* States get extra time to file for health exchanges
* Many who waited for the election now need more time
* Several states oppose exchanges but some opposition may
By David Morgan and Alina Selyukh
WASHINGTON, Nov 9 The Obama administration gave
states extra time to work toward setting up new health insurance
exchanges on Friday, days after President Barack Obama's
re-election ensured the survival of his healthcare reform law.
The move is seen as a concession to dozens of states that
delayed compliance with the Patient Protection and Affordable
Care Act until after the Nov. 6 election. Opponents of the plan
had hoped a victory for Republican Mitt Romney would ultimately
result in the law's repeal.
But with Obama now heading into a second term, and a Nov. 16
federal deadline to declare their plans looming, many states
needed more time to prepare for exchanges, complex marketplaces
meant to offer working families private insurance at federally
subsidized rates beginning in 2014.
Since Tuesday's election, seven states including Texas,
Kansas, Virginia and Florida have said they will not pursue
state-operated exchanges and conservative political donors are
mounting a publicity campaign to encourage more defections.
But there are also signs that opposition could be waning in
In cases where states decide not to participate, the federal
government says it will go in and build an exchange on its own.
"The administration would like to do whatever it can to
bring states in," said Larry Levitt, a healthcare policy expert
with the nonpartisan Kaiser Family Foundation, which tracks
"It's always been expected that if the president got
reelected, a lot of states sitting on the sidelines would
realize they don't want the federal government building a state
health insurance system. That's what we're seeing happening."
U.S. Health and Human Services Secretary Kathleen Sebelius
said in a Nov. 9 letter to governors that the administration
still expects states to declare whether they intend to operate
their own exchanges by next Friday.
But they now have until Dec. 14 to file blueprints showing
how they would operate the marketplaces. So far, about 13 states
are well on their way to setting up their own exchanges.
States can also choose to develop their exchange in
partnership with the federal government. As many as 30 could go
Sebelius said states that prefer a partnership now have
until Feb. 15, 2013, to declare their intentions and prepare the
appropriate paperwork. She said states can still apply to run
exchanges in subsequent years but emphasized that the start date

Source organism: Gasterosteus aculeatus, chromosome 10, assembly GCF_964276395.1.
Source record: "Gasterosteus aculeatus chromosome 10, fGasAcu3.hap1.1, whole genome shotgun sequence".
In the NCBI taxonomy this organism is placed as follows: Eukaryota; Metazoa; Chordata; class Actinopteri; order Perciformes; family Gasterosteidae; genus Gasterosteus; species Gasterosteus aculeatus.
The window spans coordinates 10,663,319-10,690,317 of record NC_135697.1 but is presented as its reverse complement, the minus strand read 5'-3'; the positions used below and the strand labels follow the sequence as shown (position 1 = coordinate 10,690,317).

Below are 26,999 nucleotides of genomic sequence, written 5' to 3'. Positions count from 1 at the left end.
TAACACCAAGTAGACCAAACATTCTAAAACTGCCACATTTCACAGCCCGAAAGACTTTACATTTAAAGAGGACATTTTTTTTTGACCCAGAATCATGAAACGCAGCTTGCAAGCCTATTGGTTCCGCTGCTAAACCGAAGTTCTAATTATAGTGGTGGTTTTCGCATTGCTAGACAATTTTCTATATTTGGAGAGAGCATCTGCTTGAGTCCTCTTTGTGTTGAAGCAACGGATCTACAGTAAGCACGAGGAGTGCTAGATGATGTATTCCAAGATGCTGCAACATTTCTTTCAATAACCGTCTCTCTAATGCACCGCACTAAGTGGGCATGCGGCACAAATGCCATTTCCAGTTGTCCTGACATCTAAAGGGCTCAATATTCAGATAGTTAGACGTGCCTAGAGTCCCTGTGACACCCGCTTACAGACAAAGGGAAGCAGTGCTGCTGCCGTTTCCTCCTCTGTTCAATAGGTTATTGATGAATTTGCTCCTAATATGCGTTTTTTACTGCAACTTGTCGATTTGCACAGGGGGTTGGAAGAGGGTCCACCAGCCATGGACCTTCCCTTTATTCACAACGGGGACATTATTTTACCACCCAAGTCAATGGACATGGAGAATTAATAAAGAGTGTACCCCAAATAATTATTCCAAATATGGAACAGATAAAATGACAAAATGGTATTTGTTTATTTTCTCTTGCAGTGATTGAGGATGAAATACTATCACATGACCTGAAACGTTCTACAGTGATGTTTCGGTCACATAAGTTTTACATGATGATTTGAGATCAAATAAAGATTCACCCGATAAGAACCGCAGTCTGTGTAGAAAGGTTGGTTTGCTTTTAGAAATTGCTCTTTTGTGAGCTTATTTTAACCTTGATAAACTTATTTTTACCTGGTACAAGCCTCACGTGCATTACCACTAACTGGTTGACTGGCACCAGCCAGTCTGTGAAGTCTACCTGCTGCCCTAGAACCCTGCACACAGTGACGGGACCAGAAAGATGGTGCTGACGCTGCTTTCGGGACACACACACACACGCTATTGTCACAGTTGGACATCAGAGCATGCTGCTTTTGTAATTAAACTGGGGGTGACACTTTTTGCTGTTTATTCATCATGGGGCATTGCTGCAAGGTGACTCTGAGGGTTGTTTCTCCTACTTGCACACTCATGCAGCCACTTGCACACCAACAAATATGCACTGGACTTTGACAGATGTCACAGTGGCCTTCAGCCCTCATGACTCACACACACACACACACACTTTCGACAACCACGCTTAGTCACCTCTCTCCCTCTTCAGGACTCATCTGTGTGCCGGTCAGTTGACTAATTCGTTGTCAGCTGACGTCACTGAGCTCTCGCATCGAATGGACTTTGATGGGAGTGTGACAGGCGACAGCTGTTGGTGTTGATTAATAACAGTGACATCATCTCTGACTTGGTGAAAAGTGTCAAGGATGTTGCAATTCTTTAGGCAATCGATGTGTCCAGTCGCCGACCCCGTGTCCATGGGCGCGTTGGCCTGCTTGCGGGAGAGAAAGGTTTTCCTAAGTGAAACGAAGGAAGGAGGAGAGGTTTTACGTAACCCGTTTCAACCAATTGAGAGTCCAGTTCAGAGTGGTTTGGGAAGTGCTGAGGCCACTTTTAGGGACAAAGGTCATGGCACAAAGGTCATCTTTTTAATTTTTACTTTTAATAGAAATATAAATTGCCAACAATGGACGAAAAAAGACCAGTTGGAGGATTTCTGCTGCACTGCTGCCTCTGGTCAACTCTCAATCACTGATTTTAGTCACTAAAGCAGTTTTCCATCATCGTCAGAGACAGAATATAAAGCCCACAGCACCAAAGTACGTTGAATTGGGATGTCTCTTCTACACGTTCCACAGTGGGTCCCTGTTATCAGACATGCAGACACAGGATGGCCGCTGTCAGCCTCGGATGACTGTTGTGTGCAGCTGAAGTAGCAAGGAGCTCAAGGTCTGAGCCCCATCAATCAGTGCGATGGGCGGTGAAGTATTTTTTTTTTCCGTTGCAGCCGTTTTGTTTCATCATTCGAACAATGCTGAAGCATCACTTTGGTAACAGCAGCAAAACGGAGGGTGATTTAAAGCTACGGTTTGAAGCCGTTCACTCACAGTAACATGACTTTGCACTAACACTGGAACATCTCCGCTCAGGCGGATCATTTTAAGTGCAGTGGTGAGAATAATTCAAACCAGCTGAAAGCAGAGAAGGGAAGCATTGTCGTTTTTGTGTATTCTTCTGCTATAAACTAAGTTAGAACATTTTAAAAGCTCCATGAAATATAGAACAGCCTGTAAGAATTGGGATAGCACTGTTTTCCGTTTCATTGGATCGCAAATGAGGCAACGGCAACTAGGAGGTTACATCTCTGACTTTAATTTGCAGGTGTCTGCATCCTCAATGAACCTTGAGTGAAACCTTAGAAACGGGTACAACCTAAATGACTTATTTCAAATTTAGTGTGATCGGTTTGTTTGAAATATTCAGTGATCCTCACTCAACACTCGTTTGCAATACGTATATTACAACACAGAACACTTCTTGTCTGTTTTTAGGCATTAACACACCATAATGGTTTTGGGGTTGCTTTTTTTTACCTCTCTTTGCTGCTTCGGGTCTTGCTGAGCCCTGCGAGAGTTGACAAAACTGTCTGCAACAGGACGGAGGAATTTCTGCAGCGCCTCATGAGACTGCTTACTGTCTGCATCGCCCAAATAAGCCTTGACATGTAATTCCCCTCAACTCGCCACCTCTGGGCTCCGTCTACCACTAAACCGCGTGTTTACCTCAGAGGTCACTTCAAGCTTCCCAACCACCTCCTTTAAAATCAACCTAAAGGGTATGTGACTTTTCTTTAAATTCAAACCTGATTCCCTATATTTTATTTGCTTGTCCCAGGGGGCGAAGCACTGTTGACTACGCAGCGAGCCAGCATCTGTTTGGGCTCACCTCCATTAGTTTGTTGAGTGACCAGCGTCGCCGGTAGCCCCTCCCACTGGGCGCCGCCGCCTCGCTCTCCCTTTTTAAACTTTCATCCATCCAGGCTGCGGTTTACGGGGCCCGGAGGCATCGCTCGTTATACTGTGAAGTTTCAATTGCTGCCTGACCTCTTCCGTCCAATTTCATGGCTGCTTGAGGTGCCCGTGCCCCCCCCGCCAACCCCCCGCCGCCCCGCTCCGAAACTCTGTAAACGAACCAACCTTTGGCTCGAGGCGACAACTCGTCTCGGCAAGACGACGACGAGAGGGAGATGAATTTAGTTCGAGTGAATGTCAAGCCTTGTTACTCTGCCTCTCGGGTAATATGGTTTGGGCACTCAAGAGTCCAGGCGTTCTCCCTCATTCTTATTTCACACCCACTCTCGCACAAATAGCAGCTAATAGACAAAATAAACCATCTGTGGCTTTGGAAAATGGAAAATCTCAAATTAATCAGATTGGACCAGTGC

for coverage has not changed.
"Consumers in all 50 states and the District of Columbia
will have access to insurance through these new marketplaces on
Jan. 1, 2014, as scheduled, with no delays," she said in the
letter, which described the deadline extension as a response to
state requests for more time.
Analysts characterized the extension as a substantial offer
from the federal government.
"It's about as far as they reasonably could extend, knowing
that the systems have to be ready by Oct 1, 2013," said Patrick
Howard, who advises states on healthcare issues for Deloitte.
The Affordable Care Act, the most sweeping health
legislation since the 1960s, would extend health coverage to
more than 30 million uninsured Americans. About half would
receive coverage through a planned expansion of the Medicaid
program for the poor, and the other half through the exchanges.
The list of states that say they will not participate in the
healthcare exchanges grew this week when Virginia and Kansas
added their names.
Texas, South Dakota, South Carolina, Alaska and Florida
confirmed to Reuters on Friday that they will not participate in
exchanges. Louisiana had also opposed the plan before the
election, but officials there did not respond to inquiries about
their plans under Obama's second term.
But Maine, which advised the administration last April that
it did not intend to pursue a state-based exchange, said on
Friday that further guidance from Sebelius' department could
make a difference.
"It's too soon to tell," said Adrienne Bennett, spokeswoman
for Republican Governor Paul LePage.
"We're willing to look at the information and move forward.
But we can't move forward if we don't have information from the
Obama administration. So we're in a holding pattern," she said.
Several Republican advocacy groups are expected to push
against the implementation of Obama's healthcare law. Americans
for Prosperity, a conservative non-profit in part funded by
billionaire Koch brothers, on Friday urged U.S. governors to
reject the state-based exchange options, calling them "flawed"
and "bloated bureaucracies" that put states' budgets at risk.